Every exmember a missionary.

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These days, I don’t talk religion that much with people offline that much, and even when I do, I keep my religion/lack thereof cloudy until someone asks outright (it’s amazing how many people will talk and talk presuming you’re Christian and never ask you if you feel otherwise…but maybe that’s just because I go to school in Texas.)

Anyway, I had a story about telling people I’m Mormon recently…it was interesting, because while I was comfortable saying, “Yeah, I’m Mormon” (and if it came up, I’d be just as comfortable saying, “Yeah, I’m atheist.”) I intuitively expected and realized I’d have to do damage control. The first damage control: so what kind of Mormon am I? Of course, I pointed out that I’m a nonbelieving Mormon, and so asking me if I believe (x weird belief of the church) is fruitless.

But…at the same time, I felt I was in a unique position. When I considered myself a member, I mean, I still didn’t really believe it, but I felt obligated to speak party lines about the gospel and theology. Now, I realized that I didn’t feel constrained. I felt I was ok to raise some controversy or spice to my answers…but it wasn’t enough. See…what I also felt was that even though I felt like I could speak my mind, I felt strangely protective of the church. I know I don’t want to be one of those antis who use terrible lies to try to smear the church (I mean seriously, if all you have are lies…give up. I happen to think that there is a lot of factual positions about the church that can be found unpalatable)…but even if I’m not an anti-, I recognized that I should treat the church differently with nonmembers than I would with members. Chanson wrote about it when she had a Southern Baptist roommate, and this exactly what I mean. You can’t make fun of my family — only I can do that!

So, I didn’t really know. It seems that while I was a member, I hated the idea of “every member a missionary,” but even as an exmember, I still am a missionary. I have a lot more leeway because ultimately, I don’t bind myself to the LDS rules of the game, but at the same time, I recognize that as soon as I say I’m Mormon (or even if I say I’m a former Mormon), I become — in the eyes of nonmembers — a representative of the church. So they will see my behavior and think, “Hmm…based on Andrew, are Mormons good or bad? Kind or mean? Intelligent or slow?”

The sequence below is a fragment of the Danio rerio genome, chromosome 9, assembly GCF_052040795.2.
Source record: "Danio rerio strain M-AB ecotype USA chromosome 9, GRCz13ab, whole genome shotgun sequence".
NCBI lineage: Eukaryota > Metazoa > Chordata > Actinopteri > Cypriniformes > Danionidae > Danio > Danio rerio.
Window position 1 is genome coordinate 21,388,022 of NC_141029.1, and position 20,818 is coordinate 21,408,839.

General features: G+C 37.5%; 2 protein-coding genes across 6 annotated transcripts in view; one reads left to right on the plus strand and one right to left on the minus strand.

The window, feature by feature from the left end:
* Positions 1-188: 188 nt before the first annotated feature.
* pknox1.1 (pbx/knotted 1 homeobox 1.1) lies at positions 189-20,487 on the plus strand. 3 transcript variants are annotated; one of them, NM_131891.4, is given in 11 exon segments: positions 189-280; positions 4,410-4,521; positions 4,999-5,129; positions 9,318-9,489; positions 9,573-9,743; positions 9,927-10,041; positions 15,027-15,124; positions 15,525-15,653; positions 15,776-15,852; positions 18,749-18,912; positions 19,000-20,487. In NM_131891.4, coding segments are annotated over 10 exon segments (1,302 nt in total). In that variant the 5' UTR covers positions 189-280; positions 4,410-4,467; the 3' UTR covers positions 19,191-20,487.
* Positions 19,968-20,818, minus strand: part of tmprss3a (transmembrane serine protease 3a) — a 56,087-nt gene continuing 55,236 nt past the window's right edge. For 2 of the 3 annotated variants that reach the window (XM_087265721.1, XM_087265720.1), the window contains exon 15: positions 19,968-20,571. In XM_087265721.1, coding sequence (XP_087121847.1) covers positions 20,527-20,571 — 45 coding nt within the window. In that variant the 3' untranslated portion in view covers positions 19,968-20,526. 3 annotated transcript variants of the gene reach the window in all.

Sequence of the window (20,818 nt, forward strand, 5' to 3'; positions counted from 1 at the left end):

Is this just me, or do any of you guys feel like that? I imagine that the farther you can get away from the Mormon part of the identity, the easier it becomes. After all, if I don’t blurt out, “Yeah, I’m Mormon” — which I sometimes never bring up — then I don’t have any obligation. After all, the people who know I’m atheist may not know I was Mormon, so I can freely speak about the church and it doesn’t have any special weight.

But what if I recognize that I do keep some LDS identity here?

11 thoughts on “Every exmember a missionary.

  1. It seems that while I was a member, I hated the idea of “every member a missionary,”

    Me too. Not out of embarrassment or protectiveness though, just because proselytizing all the time is a good way to lose friends and annoy people.

    As an ex-member, the subject rarely comes up. With colleagues, I always feel like it’s not professional to bring up religion at all in any context, and even with friends, on some level I feel like bringing up religion is not polite.

    This may be a reaction to how I felt about having to wear Mormonism on my sleeve when I was younger…

  2. I don’t think you should worry too much about it. Here’s how I think of it:

    1. You were raised to think that “the world is watching you” and that whether people join the church depends largely on your own behavior. That’s possible, of course, but I think the majority of people is capable of saying “I knew a mormon once – he was a real jerk” without presuming that, therefore, all mormons are jerks.

    2. Most people belong to some religious tradition, but a lot of them don’t take their religion seriously. Given that, every knows a “jack baptist” or an “inactive hindu” or a “new order evangelical.” Even most mormons are inactive. Most people know better than to expect everyone to be really orthodox.

    3. Given the above, I think it’s pretty bad manners to ask salacious questions about official religious doctrines. Can you imagine sitting around at lunch, finding out that someone was raised episcopalian, and saying “do you really believe that the apostolic succession continues through the anglican church, even though it was basically started by Henry VIII for political and personal reasons?” No, that would be extremely rude (perhaps incorrect – I’m not much of a theologian).

    Anyway, what I’m trying to say is – you think everyone cares and that your behavior reflects on the church, but it probably doesn’t.

  3. I didn’t mean for that last sentence to sound so dismissive. I’m not accusing you of taking yourself too seriously. I’m just saying that I really don’t think you should worry about it.

  4. re 1: chanson, I think that is some of the case too. But that’s why now, I feel cautious about the answers I give. I don’t want to piss off my current Mormon friends, but I don’t want to give people the wrong idea, but I don’t want to parrot standard answers.

    And I think it is true that as people become more professional, things like that are brought up less and less.